It seems that the culture war has outdone itself. According to these articles, a church in Colorado recently canceled a lesbian woman's funeral on the day it was supposed to be performed, leaving her loved ones to find a new venue.
The church reportedly objected to the presence, in the memorial video, of footage of the deceased (Vanessa Collier) proposing to her wife and kissing her.* The deceased's family wouldn't alter the video, and, fifteen minutes after the memorial service was scheduled to start, the church announced that the funeral would have to be moved owing to technical difficulties. I suppose that might be true, though I admit I'm finding it extremely difficult to give New Hope Ministries the benefit of the doubt here. To try and do so, I'm going to observe here that this may or may not be exactly what it looks like, and proceed to talk about what it seems to be, while acknowledging that I can't read hearts and know only what I've read about it online.
This, fellow Christians, this is what we're talking about when we talk about Christian homophobia. There are certainly queer-identifying people who will brand any and all disagreement with themselves as homophobic,** and that isn't fair. But refusing to bury someone? The Pharisees didn't pull that shit with Jesus. A funeral is not an endorsement of a person's whole life, nor even of all their beliefs. It's a funeral; that is, one of the classical works of mercy.
The Catholic Church has for centuries used the teaching device of the Corporal and Spiritual Works of Mercy. They are derived partly from the terrifying parable of the sheep and the goats in Matthew 25. They are:
1. To feed the hungry
2. To give drink to the thirsty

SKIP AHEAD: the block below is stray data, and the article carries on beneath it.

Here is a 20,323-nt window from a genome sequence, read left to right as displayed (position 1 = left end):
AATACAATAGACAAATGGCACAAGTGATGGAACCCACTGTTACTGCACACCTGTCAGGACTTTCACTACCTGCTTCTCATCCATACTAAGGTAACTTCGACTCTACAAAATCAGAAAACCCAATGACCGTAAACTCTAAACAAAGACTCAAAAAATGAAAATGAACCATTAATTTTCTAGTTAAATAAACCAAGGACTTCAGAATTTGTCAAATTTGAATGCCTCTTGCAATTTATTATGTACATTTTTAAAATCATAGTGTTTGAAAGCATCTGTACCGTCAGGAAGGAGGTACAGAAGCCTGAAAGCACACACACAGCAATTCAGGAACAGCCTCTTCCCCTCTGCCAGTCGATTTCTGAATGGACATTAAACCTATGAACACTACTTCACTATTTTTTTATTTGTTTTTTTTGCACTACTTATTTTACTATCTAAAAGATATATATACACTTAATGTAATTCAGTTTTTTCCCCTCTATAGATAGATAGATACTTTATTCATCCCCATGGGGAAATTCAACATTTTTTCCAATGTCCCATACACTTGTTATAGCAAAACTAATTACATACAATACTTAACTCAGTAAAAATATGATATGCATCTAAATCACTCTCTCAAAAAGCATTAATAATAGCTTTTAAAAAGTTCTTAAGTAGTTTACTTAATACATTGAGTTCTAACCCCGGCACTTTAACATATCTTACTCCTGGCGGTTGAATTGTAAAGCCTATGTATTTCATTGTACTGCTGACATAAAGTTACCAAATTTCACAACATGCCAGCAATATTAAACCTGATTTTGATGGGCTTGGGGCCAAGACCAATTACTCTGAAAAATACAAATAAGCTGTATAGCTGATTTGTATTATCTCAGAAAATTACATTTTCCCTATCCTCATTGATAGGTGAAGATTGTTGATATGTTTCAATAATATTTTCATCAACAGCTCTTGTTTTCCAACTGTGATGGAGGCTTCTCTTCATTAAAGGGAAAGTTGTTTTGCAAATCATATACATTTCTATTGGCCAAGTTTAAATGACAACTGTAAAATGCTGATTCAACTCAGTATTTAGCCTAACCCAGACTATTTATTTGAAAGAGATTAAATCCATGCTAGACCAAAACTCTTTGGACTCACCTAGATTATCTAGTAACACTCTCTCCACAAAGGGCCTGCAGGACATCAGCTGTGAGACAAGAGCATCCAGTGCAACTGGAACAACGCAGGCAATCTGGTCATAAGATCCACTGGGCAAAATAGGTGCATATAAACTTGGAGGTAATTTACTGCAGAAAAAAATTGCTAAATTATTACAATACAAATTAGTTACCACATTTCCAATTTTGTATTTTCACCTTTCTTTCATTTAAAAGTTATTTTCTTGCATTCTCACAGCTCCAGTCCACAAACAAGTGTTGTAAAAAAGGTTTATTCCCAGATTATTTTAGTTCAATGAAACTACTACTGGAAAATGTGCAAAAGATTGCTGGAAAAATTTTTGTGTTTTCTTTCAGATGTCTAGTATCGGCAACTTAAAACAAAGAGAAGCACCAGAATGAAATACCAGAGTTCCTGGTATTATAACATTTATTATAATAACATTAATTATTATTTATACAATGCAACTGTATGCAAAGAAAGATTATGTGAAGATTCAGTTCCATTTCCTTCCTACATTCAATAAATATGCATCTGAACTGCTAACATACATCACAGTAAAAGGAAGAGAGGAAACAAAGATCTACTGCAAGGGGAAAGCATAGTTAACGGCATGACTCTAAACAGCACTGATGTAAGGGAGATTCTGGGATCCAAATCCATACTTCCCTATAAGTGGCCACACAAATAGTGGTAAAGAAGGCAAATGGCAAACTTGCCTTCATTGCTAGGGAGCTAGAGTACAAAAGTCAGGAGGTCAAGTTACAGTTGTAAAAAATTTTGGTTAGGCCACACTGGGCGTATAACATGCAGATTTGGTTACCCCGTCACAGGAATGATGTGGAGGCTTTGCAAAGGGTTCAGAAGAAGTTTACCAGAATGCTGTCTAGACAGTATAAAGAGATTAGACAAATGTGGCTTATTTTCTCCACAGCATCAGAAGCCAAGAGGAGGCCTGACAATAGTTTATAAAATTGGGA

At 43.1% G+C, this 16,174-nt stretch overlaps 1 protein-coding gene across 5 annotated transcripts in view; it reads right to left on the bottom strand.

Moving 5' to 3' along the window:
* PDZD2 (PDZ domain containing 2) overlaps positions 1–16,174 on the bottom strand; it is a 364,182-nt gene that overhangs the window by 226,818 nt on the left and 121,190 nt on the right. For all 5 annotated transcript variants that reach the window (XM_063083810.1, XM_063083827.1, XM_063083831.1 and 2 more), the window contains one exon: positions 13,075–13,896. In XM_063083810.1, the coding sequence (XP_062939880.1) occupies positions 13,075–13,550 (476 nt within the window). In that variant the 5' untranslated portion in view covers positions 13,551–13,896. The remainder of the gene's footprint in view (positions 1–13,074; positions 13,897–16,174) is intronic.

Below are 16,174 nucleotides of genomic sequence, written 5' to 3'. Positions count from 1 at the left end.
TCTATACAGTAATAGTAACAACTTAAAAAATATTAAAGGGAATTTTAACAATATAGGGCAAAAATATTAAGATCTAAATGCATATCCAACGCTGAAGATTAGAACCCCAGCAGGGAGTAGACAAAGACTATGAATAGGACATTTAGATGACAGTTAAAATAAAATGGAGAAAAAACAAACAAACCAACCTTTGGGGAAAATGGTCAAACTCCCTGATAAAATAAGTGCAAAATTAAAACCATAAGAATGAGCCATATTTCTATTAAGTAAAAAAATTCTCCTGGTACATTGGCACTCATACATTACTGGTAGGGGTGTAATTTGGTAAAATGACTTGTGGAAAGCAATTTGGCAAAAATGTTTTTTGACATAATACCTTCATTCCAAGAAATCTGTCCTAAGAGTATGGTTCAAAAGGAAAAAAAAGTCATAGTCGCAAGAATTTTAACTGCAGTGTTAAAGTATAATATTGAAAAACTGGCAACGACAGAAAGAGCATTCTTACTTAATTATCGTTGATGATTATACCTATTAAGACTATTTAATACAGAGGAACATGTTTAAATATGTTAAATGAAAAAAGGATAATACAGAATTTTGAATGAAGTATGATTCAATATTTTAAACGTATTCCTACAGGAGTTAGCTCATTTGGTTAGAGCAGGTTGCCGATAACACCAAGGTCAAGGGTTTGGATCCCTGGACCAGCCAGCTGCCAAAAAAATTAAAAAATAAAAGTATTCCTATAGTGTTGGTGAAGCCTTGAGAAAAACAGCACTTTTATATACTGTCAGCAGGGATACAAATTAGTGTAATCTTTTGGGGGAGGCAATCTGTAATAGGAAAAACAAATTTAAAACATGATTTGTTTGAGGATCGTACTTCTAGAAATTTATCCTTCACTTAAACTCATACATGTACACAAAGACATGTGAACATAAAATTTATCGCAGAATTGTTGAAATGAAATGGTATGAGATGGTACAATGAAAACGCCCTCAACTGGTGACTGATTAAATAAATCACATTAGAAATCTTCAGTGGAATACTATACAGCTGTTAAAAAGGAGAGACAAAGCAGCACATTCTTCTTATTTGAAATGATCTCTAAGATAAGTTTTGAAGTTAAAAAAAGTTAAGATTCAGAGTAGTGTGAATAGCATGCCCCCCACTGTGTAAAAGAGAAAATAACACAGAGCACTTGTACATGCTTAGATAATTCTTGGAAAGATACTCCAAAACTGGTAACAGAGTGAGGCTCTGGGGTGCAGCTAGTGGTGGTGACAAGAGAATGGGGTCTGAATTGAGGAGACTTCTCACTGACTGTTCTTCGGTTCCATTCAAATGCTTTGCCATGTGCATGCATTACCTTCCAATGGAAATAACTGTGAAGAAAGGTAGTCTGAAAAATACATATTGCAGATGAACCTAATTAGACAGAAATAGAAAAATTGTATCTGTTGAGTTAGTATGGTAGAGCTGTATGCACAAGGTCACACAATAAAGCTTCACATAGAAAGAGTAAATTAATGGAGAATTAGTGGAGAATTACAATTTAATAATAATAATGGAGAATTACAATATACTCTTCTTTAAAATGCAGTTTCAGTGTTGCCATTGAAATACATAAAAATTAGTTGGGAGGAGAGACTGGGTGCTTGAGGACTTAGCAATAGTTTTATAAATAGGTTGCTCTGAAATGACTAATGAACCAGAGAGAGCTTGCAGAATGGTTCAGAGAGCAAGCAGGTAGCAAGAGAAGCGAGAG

3. To clothe the naked
4. To harbor the harborless (or to shelter the homeless)
5. To visit the sick
6. To ransom the captive (or to visit the imprisoned)
7. To bury the dead
1. To instruct the ignorant
2. To counsel the doubtful
3. To rebuke the sinner
4. To bear wrongs patiently
5. To forgive offenses willingly
6. To comfort the afflicted
7. To pray for the living and the dead
Now obviously some of these are rather specialized. It isn't everyone who has, or can raise, the resources to ransom the captive; to instruct the ignorant requires that we ourselves not be among said ignorant; to comfort the afflicted may depend on personal intimacy with them, and even at times on a kind of pastoral expertise that we may not possess; and to rebuke the sinner is perhaps the most difficult of all these -- most difficult, that is, to do with a genuine spirit of mercy -- and I personally think that it demands of us a sense that the rebuke is also for ourselves if it is to avoid corruption.
But burying the dead is not one of these. If it comes to it, all it requires is good will and a shovel. And churches, in the western world anyway, are not generally reduced to such bitter and wholesome circumstances.
I'm not saying that everyone has a right to be buried by any church they approach, either. But on the pastor's own showing, he knew Mrs Collier personally, and knew that she was not only a lesbian but a partnered one, with children no less. That he and his church don't approve of homosexual relations is perfectly within their rights, but performing a funeral for a lesbian, as far as I can see, doesn't imply anything about that one way or the other. If the memorial video had contained, say, lesbian porn, I could understand the objection, but so far as I've read it didn't; and it seems to me that both charity and decency should have moved New Hope to keep the commitment they had already made (and had already accepted money for -- though the ministry says that that has since been returned).
Bisexual author Eliel Cruz tweeted about this, asking friends and allies to process this with him, and challenging us all to ask ourselves what we can do about this. Some responses to the first, which show a side of the problem of scandal rarely acknowledged by some Christians, included:
This story makes me feel like a second class citizen with no safe place outside an explicitly affirming congregation/church. -- Anonymous
Even in the grave, they'd rather we stayed in the closet. -- Lindsey and Sarah
I feel worthless. That's it. I feel worthless ... Dehumanized. The image comes to mind of HIV/AIDS patients being put into trash bags for fear of contagion. -- Eliel Cruz
And, saddest of all:
It reassures me that I made the right decision in leaving the church. -- Kelsey Lela
This is the cost of this kind of behavior. Christian brethren, my queer brethren and I (believing, unbelieving, anti-believing, incapable any longer of believing) are the cost. And my queer brethren and I are human beings, not a cost-benefit ratio.